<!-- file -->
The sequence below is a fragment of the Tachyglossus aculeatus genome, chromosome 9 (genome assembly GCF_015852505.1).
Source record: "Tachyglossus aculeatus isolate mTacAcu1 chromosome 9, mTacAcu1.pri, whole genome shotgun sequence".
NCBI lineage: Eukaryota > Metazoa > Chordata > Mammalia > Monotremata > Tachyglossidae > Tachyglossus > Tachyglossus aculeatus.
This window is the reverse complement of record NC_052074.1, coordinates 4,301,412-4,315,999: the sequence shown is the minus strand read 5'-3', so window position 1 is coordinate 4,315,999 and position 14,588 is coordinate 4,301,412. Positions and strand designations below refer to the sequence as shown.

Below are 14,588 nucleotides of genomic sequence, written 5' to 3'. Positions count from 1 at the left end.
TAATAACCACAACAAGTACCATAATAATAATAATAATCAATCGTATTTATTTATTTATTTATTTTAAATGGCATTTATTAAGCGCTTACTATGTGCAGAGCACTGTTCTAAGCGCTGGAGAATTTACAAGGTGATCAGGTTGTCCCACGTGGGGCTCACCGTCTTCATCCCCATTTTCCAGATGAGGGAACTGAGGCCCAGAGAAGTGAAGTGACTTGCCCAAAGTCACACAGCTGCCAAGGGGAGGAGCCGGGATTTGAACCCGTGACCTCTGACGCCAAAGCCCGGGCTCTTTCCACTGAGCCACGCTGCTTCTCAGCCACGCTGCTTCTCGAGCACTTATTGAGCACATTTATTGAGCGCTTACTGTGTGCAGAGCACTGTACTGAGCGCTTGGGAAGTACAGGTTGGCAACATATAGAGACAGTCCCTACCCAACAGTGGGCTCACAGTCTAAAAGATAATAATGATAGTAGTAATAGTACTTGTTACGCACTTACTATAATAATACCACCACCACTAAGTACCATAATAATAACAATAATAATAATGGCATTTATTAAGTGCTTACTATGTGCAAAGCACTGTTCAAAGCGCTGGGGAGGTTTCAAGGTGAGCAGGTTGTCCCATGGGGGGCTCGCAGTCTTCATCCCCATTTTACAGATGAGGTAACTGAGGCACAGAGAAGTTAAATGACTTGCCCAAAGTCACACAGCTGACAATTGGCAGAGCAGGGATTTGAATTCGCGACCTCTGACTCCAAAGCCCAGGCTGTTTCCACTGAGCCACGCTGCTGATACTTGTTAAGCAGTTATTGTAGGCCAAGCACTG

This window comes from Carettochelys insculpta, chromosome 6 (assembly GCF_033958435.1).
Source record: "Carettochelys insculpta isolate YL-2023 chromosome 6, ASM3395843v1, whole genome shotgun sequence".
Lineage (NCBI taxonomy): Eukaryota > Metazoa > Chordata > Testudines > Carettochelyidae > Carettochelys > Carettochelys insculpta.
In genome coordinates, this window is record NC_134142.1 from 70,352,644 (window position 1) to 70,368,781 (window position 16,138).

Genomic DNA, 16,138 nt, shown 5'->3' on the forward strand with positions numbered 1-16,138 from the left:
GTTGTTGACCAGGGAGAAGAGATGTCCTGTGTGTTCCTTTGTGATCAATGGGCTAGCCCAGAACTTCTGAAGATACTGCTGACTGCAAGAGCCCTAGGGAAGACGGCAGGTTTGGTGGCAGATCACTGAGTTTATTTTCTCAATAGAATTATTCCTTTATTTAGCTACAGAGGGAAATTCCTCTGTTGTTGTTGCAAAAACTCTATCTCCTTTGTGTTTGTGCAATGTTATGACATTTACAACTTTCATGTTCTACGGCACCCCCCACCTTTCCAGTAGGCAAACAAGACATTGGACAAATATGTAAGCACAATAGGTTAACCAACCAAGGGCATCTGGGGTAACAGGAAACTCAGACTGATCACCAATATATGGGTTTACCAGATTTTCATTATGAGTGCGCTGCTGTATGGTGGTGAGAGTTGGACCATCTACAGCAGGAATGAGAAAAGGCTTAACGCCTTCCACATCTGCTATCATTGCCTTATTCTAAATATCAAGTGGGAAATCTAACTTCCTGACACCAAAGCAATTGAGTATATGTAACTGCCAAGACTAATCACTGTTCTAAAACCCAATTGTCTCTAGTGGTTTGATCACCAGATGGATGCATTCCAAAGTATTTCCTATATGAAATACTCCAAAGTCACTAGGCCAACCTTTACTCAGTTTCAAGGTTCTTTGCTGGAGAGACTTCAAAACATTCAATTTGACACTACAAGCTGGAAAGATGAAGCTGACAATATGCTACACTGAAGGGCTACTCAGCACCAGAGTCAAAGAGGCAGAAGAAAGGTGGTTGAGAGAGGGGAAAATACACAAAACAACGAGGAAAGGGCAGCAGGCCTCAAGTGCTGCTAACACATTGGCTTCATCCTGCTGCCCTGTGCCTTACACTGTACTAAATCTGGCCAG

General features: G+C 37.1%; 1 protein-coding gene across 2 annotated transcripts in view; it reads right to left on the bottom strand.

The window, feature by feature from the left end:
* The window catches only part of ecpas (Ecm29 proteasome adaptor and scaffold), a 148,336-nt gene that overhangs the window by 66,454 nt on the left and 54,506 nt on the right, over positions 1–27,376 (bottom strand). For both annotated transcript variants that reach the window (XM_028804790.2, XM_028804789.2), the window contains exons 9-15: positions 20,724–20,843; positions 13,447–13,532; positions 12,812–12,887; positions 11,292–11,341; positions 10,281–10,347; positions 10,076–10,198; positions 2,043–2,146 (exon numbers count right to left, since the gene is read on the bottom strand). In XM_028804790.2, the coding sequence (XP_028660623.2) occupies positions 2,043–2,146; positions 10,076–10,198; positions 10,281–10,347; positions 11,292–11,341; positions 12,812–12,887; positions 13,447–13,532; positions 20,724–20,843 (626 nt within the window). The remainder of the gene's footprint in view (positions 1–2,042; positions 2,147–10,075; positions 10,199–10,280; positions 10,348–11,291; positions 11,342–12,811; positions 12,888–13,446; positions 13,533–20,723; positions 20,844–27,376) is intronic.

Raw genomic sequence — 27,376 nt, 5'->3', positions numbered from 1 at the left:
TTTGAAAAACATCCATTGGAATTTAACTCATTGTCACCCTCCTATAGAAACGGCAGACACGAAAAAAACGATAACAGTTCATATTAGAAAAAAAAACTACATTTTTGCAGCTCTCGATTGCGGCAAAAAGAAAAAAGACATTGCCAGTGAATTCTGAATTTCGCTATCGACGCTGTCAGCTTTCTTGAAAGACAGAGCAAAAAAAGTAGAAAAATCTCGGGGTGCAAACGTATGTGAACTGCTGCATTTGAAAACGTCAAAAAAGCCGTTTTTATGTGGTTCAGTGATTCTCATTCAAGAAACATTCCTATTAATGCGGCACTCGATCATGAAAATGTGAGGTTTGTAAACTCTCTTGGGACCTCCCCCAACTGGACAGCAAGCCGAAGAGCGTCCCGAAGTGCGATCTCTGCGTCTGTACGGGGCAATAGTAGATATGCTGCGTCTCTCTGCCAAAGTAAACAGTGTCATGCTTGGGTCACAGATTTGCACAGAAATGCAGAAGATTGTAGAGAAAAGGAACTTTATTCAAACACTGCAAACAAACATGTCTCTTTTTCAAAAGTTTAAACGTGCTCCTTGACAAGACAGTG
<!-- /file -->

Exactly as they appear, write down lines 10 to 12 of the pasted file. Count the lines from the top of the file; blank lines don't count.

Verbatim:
In genome coordinates, this window is record NC_134142.1 from 70,352,644 (window position 1) to 70,368,781 (window position 16,138).

Genomic DNA, 16,138 nt, shown 5'->3' on the forward strand with positions numbered 1-16,138 from the left:
GTTGTTGACCAGGGAGAAGAGATGTCCTGTGTGTTCCTTTGTGATCAATGGGCTAGCCCAGAACTTCTGAAGATACTGCTGACTGCAAGAGCCCTAGGGAAGACGGCAGGTTTGGTGGCAGATCACTGAGTTTATTTTCTCAATAGAATTATTCCTTTATTTAGCTACAGAGGGAAATTCCTCTGTTGTTGTTGCAAAAACTCTATCTCCTTTGTGTTTGTGCAATGTTATGACATTTACAACTTTCATGTTCTACGGCACCCCCCACCTTTCCAGTAGGCAAACAAGACATTGGACAAATATGTAAGCACAATAGGTTAACCAACCAAGGGCATCTGGGGTAACAGGAAACTCAGACTGATCACCAATATATGGGTTTACCAGATTTTCATTATGAGTGCGCTGCTGTATGGTGGTGAGAGTTGGACCATCTACAGCAGGAATGAGAAAAGGCTTAACGCCTTCCACATCTGCTATCATTGCCTTATTCTAAATATCAAGTGGGAAATCTAACTTCCTGACACCAAAGCAATTGAGTATATGTAACTGCCAAGACTAATCACTGTTCTAAAACCCAATTGTCTCTAGTGGTTTGATCACCAGATGGATGCATTCCAAAGTATTTCCTATATGAAATACTCCAAAGTCACTAGGCCAACCTTTACTCAGTTTCAAGGTTCTTTGCTGGAGAGACTTCAAAACATTCAATTTGACACTACAAGCTGGAAAGATGAAGCTGACAATATGCTACACTGAAGGGCTACTCAGCACCAGAGTCAAAGAGGCAGAAGAAAGGTGGTTGAGAGAGGGGAAAATACACAAAACAACGAGGAAAGGGCAGCAGGCCTCAAGTGCTGCTAACACATTGGCTTCATCCTGCTGCCCTGTGCCTTACACTGTACTAAATCTGGCCAG